Carson of Venus tale reprinted from Korak, Son of Tarzan #50 (February 1973). Descending from the Venusian trees, Carson bids farewell to his dead friend Kamlot. But Kamlot is NOT dead – merely paralyzed from the spider-beasts venom! Together they kill a basto – a gigantic boar – for their meal! They are then both captured by Klangan – bat-winged creatures – and flown as captives through the forest to a vast Venusian sea.

 

 

The Ape Vine: a half-page letter column discussing mainly issue #62. Letters by Steve Kalaitzidis of Toronto, Ontario (spotting an error – John Carter fights a race from Edgar Rice Burrough’s Carson of Venus tales), Mark Schneider of Concord, Mass (positive, but criticizing the sameness of the Carter/Carson stories – the editor says considering the previous letter, that makes sense!) and David L Klees of Newton Centre, Mass (asking for a tabloid-size edition of the Hal Foster Tarzan strips – I would have agreed! They did a tabloid of Dick Tracy, why not a Tarzan reprint? Alas, it was never to be…). E. Nelson Bridwell answered the questions and announced this was Joe Kubert’s last issue as editor. Joe Orlando takes over with the next issue. After that, there would be only one issue left before cancellation.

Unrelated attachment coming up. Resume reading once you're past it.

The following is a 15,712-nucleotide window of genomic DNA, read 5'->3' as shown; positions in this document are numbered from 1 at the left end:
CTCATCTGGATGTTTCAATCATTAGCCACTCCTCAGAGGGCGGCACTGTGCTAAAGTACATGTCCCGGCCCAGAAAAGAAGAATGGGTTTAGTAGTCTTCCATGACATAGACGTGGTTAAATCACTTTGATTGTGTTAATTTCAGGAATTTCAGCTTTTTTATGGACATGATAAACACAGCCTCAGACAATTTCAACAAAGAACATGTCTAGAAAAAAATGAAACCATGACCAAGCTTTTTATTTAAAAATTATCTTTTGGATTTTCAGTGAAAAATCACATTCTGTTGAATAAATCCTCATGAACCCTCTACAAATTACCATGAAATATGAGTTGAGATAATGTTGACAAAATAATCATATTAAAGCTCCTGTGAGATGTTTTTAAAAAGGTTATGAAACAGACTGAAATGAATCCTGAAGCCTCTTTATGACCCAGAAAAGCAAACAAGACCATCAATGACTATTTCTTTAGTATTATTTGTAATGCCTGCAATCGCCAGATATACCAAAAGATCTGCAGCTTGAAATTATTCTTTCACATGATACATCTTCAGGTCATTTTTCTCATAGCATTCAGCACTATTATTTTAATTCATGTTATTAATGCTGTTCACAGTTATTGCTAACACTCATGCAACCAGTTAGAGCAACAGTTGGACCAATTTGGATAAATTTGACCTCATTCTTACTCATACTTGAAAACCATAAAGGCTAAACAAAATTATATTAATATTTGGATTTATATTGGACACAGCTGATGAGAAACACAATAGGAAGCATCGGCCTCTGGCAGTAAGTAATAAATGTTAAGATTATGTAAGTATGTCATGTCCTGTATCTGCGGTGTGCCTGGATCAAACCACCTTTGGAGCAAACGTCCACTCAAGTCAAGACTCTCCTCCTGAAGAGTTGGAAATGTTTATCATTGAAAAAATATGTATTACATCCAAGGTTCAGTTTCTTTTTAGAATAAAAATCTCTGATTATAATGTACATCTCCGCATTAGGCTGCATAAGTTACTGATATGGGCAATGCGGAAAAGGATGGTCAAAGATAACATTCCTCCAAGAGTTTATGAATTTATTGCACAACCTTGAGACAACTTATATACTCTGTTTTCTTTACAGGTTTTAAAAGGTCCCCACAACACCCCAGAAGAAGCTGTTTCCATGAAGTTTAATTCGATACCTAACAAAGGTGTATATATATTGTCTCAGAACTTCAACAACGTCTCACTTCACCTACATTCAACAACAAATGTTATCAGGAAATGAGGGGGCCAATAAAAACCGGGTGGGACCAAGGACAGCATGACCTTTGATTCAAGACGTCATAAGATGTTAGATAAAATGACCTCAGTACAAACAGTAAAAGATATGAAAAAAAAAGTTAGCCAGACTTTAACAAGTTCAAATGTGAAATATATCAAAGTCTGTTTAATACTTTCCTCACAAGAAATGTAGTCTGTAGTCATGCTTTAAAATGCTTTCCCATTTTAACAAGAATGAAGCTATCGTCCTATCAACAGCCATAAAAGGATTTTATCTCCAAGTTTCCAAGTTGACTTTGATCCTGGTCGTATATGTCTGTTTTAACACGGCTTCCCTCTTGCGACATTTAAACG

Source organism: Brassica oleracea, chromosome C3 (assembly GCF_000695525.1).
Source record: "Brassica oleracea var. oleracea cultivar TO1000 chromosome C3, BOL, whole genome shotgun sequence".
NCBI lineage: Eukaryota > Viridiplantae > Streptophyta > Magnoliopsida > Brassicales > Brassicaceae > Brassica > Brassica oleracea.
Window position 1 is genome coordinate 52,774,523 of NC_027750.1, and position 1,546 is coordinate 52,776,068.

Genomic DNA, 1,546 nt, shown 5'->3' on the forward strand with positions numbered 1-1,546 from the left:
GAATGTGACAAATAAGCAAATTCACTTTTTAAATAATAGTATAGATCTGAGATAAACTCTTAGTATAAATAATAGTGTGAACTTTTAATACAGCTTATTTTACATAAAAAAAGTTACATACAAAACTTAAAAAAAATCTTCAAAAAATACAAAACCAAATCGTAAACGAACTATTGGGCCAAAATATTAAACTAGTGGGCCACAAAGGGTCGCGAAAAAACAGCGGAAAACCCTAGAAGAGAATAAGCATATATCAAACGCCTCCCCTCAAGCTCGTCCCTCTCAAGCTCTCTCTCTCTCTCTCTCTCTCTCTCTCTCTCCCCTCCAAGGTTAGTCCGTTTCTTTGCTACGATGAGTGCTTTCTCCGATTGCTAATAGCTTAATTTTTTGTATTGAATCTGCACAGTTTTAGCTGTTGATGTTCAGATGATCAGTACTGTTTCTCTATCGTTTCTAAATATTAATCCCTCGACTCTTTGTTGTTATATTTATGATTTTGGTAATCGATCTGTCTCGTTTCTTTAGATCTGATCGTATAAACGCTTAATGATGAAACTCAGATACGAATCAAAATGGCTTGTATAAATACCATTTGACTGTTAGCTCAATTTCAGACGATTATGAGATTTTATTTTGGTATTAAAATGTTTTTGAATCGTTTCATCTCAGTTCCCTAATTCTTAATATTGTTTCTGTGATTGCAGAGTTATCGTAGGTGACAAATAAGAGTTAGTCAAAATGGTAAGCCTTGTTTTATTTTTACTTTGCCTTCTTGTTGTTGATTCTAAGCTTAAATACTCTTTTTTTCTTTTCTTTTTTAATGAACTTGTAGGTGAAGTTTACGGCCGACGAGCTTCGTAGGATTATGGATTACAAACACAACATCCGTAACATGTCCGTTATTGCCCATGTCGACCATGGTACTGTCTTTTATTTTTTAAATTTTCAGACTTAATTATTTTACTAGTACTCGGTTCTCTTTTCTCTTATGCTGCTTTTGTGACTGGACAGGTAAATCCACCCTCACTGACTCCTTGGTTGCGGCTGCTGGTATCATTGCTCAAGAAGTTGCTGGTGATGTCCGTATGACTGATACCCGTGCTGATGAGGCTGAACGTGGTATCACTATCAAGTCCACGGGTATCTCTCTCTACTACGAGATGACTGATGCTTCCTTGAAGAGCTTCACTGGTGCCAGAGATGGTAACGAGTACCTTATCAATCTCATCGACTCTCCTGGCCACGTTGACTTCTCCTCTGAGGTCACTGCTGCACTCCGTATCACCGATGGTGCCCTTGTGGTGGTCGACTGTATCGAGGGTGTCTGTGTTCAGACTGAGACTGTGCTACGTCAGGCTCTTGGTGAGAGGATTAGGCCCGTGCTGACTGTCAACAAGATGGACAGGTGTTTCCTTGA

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Join me next time for DC’s Bicentennial issue #24: Richard Dragon, Kung Fu Fighter #10

 

Original Material copyright 2015 Michael Curry

Images used are copyright their respective holders and reproduced here under the “Fair Use” doctrine of 17 USC 106 & 106a for the purposes of criticism and comment.

 

Superboy starring the Legion of Superheroes #218

DC SALUTES THE BICENTENNIAL

#22

Superboy starring the Legion of Superheroes #218

Superboy_Vol_1_218

Published 9 months of the year, thirty cents, July